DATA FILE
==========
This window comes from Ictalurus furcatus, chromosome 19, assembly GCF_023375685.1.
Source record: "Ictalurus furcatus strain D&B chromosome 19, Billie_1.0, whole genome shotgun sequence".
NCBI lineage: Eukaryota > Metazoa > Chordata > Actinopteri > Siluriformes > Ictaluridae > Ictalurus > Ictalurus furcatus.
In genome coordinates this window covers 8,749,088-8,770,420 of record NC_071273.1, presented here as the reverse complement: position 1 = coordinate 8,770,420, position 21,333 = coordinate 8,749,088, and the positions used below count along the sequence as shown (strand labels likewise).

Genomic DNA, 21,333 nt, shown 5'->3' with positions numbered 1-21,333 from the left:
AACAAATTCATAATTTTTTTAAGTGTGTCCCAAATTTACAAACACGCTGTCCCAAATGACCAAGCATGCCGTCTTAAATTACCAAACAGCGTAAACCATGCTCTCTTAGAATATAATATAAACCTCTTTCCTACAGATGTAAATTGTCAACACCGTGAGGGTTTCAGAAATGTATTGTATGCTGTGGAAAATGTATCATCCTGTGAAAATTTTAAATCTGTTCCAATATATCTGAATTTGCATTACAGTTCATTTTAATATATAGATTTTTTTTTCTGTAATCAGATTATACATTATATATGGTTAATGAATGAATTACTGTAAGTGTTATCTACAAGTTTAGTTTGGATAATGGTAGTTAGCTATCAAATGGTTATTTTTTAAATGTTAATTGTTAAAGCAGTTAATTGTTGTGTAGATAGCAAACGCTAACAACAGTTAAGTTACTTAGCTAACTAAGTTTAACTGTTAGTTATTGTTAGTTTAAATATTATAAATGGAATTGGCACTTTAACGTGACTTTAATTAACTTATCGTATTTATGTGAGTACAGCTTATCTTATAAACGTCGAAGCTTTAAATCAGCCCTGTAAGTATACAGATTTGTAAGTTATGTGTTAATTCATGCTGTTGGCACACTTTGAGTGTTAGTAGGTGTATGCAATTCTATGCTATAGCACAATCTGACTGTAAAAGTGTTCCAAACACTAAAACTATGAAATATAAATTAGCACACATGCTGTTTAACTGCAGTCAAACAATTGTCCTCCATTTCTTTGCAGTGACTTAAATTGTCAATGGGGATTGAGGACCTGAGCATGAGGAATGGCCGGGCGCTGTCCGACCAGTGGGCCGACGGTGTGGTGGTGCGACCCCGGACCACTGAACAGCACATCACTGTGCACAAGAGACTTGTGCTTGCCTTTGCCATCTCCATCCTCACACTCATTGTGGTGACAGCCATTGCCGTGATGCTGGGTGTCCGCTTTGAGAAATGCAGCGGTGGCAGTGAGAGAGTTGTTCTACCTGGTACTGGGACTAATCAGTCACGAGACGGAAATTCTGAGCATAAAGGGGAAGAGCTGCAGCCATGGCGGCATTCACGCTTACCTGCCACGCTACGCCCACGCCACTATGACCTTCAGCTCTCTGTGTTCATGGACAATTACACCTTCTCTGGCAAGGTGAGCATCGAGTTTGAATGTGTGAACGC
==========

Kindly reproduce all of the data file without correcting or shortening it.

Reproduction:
This window comes from Ictalurus furcatus, chromosome 19, assembly GCF_023375685.1.
Source record: "Ictalurus furcatus strain D&B chromosome 19, Billie_1.0, whole genome shotgun sequence".
NCBI lineage: Eukaryota > Metazoa > Chordata > Actinopteri > Siluriformes > Ictaluridae > Ictalurus > Ictalurus furcatus.
In genome coordinates this window covers 8,749,088-8,770,420 of record NC_071273.1, presented here as the reverse complement: position 1 = coordinate 8,770,420, position 21,333 = coordinate 8,749,088, and the positions used below count along the sequence as shown (strand labels likewise).

Genomic DNA, 21,333 nt, shown 5'->3' with positions numbered 1-21,333 from the left:
AACAAATTCATAATTTTTTTAAGTGTGTCCCAAATTTACAAACACGCTGTCCCAAATGACCAAGCATGCCGTCTTAAATTACCAAACAGCGTAAACCATGCTCTCTTAGAATATAATATAAACCTCTTTCCTACAGATGTAAATTGTCAACACCGTGAGGGTTTCAGAAATGTATTGTATGCTGTGGAAAATGTATCATCCTGTGAAAATTTTAAATCTGTTCCAATATATCTGAATTTGCATTACAGTTCATTTTAATATATAGATTTTTTTTTCTGTAATCAGATTATACATTATATATGGTTAATGAATGAATTACTGTAAGTGTTATCTACAAGTTTAGTTTGGATAATGGTAGTTAGCTATCAAATGGTTATTTTTTAAATGTTAATTGTTAAAGCAGTTAATTGTTGTGTAGATAGCAAACGCTAACAACAGTTAAGTTACTTAGCTAACTAAGTTTAACTGTTAGTTATTGTTAGTTTAAATATTATAAATGGAATTGGCACTTTAACGTGACTTTAATTAACTTATCGTATTTATGTGAGTACAGCTTATCTTATAAACGTCGAAGCTTTAAATCAGCCCTGTAAGTATACAGATTTGTAAGTTATGTGTTAATTCATGCTGTTGGCACACTTTGAGTGTTAGTAGGTGTATGCAATTCTATGCTATAGCACAATCTGACTGTAAAAGTGTTCCAAACACTAAAACTATGAAATATAAATTAGCACACATGCTGTTTAACTGCAGTCAAACAATTGTCCTCCATTTCTTTGCAGTGACTTAAATTGTCAATGGGGATTGAGGACCTGAGCATGAGGAATGGCCGGGCGCTGTCCGACCAGTGGGCCGACGGTGTGGTGGTGCGACCCCGGACCACTGAACAGCACATCACTGTGCACAAGAGACTTGTGCTTGCCTTTGCCATCTCCATCCTCACACTCATTGTGGTGACAGCCATTGCCGTGATGCTGGGTGTCCGCTTTGAGAAATGCAGCGGTGGCAGTGAGAGAGTTGTTCTACCTGGTACTGGGACTAATCAGTCACGAGACGGAAATTCTGAGCATAAAGGGGAAGAGCTGCAGCCATGGCGGCATTCACGCTTACCTGCCACGCTACGCCCACGCCACTATGACCTTCAGCTCTCTGTGTTCATGGACAATTACACCTTCTCTGGCAAGGTGAGCATCGAGTTTGAATGTGTGAACGC